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I do not have a refractometer and am considering buying one. My own concern is how precise you can get the readings. How many brix are you plus or minus when you do a reading? Is it as precise as a hydrometer, or close to? Do you still use a hydrometer for accurate readings before and after fermentation?

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Buy one! You won't regret it! If I without mine for whatever reason, I would replace it before I went through another brew day. –  Jeff Roe Jul 12 '13 at 2:27

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Well a refractometer is very accurate for measuring OG. you do have to calibrate it using a wort of known gravity, but once that's done You are good to go with the refractometer. I am equally confident in my refractometer and hydrometer readings.

The refractometer is less useful for FG, due to the alcohol present in the solution. There are conversion calculations you can perform but generally speaking you still need a hydrometer for 100% accurate FG readings.

That being said I think a refractometer is a great tool for a homebrewer to have especially if you are all grain. A good refractometer allows you to check for conversion and check the gravity of hot wort without temperature correction and without having to pull a large sample out into a hydrometer test tube.

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You can calibrate with distilled/deionized water - adjust the meter until it reads 1.000. –  mdma Jul 10 '13 at 23:03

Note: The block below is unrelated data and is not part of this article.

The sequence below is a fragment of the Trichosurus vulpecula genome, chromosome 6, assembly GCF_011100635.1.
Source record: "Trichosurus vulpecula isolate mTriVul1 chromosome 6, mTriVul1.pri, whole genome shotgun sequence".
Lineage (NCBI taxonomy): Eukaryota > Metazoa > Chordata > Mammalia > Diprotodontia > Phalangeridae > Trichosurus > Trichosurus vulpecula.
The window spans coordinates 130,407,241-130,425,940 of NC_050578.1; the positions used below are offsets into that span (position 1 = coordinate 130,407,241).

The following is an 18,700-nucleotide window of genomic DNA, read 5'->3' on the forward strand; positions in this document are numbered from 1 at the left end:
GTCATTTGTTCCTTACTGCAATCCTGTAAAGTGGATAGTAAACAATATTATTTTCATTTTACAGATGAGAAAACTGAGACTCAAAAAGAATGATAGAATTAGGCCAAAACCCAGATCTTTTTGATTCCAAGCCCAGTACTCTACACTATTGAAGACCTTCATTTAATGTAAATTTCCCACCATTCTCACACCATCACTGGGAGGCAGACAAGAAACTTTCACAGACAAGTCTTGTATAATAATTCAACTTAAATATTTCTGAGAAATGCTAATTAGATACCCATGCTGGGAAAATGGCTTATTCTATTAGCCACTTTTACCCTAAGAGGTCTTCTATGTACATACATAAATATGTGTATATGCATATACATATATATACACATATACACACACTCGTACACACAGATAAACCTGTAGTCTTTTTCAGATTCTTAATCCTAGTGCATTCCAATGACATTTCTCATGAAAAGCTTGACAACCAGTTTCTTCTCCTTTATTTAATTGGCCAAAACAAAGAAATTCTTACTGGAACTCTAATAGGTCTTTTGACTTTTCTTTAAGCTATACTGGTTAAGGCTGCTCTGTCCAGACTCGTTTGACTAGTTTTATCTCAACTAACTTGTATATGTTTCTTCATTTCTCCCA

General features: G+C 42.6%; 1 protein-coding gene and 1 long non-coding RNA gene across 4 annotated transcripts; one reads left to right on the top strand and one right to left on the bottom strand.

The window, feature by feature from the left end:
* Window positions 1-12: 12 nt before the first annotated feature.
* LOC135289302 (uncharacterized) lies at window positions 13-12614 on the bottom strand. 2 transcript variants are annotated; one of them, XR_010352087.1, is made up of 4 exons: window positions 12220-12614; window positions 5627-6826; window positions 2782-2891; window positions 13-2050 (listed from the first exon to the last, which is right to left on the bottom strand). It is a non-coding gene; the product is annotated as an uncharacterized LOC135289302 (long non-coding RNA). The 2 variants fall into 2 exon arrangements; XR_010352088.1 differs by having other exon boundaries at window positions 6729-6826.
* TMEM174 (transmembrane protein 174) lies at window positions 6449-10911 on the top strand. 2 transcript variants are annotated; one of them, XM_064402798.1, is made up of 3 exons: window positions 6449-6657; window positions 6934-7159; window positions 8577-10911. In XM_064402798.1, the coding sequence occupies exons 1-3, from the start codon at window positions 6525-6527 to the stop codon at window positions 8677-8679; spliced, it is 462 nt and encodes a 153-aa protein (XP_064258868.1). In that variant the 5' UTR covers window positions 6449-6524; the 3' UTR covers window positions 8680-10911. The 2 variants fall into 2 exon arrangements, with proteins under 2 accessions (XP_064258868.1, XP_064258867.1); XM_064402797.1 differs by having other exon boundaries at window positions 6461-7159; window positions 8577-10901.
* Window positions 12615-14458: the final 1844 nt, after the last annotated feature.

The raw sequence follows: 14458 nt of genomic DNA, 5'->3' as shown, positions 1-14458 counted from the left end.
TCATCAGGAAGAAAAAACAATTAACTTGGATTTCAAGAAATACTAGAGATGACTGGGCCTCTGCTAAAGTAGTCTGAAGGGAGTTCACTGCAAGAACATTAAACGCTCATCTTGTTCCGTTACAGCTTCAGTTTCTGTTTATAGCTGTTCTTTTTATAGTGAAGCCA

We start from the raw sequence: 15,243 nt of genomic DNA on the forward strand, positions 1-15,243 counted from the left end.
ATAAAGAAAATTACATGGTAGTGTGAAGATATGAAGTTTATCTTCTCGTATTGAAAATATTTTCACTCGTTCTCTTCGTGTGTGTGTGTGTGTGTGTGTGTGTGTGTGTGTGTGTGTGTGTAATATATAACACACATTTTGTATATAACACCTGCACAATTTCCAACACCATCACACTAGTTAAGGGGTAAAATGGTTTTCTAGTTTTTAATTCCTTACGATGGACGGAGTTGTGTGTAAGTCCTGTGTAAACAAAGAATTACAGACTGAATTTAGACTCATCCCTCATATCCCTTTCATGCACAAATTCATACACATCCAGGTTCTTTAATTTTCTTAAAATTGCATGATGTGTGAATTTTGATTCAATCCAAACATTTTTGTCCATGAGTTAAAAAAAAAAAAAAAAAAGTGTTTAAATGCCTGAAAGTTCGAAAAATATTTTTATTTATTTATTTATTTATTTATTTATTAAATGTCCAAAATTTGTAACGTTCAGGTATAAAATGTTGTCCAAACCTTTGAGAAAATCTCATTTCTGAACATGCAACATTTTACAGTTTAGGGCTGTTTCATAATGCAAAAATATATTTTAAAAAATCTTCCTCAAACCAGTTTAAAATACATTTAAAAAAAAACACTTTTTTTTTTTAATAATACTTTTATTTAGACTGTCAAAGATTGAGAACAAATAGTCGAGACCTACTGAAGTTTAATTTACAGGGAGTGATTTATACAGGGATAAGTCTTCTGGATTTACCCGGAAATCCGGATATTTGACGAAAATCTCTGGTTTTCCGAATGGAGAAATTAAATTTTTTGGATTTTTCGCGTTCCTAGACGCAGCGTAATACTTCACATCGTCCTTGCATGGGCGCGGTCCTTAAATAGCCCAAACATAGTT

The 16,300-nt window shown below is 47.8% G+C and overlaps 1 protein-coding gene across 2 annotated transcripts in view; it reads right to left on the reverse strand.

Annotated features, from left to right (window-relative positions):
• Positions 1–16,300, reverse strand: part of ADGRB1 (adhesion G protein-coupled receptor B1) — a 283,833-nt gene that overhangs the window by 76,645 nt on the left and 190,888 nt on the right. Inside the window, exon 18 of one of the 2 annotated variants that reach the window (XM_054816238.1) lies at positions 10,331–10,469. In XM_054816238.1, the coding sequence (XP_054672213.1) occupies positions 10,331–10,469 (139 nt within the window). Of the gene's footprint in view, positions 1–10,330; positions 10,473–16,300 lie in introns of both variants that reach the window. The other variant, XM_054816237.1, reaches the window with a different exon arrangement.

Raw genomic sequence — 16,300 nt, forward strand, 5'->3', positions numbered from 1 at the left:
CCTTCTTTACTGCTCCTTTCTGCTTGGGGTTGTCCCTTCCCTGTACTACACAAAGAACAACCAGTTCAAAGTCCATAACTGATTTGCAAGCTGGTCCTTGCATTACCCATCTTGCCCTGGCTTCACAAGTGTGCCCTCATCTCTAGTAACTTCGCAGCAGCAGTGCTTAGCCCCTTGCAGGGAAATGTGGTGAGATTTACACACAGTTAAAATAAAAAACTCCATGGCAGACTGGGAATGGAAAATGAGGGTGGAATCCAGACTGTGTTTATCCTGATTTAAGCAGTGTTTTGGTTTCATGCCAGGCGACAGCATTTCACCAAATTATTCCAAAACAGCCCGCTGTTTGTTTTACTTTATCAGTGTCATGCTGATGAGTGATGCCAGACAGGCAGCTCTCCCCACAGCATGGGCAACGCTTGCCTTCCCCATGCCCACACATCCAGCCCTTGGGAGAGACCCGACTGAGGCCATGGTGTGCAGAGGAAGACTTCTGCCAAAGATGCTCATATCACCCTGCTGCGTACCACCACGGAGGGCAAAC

To answer the question, you can read a refractometer to 0.25 brix, assuming it's got 0.25 brix calibrations. It's harder to get more accurate than that with the typical handheld refractometer since the lines are quite close together.

Refracometer scale

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Refractometers are best used for pre-fermentation readings. I use mine to get pre and post boil gravities and then use a hydrometer to check on fermentation. The nice thing about using them on brew day is you only need a few drops which cools much faster than a full hydrometer sample. Many refractometers have automatic temperature correction, and hydrometers come with an adjustment chart for temperatures in a 10 or 20 degree (F) range - but the best accuracy is attained when your sample is at the temperature at which your instrument was calibrated.

You can use them on beer but need to apply a correction formula because alcohol throws off the reading. Here's an article on refractometer use and includes the formula for alcohol adjustment: http://www.brewersfriend.com/2013/04/24/using-your-refractometer-correctly-for-maximum-accuracy-in-home-brewing/

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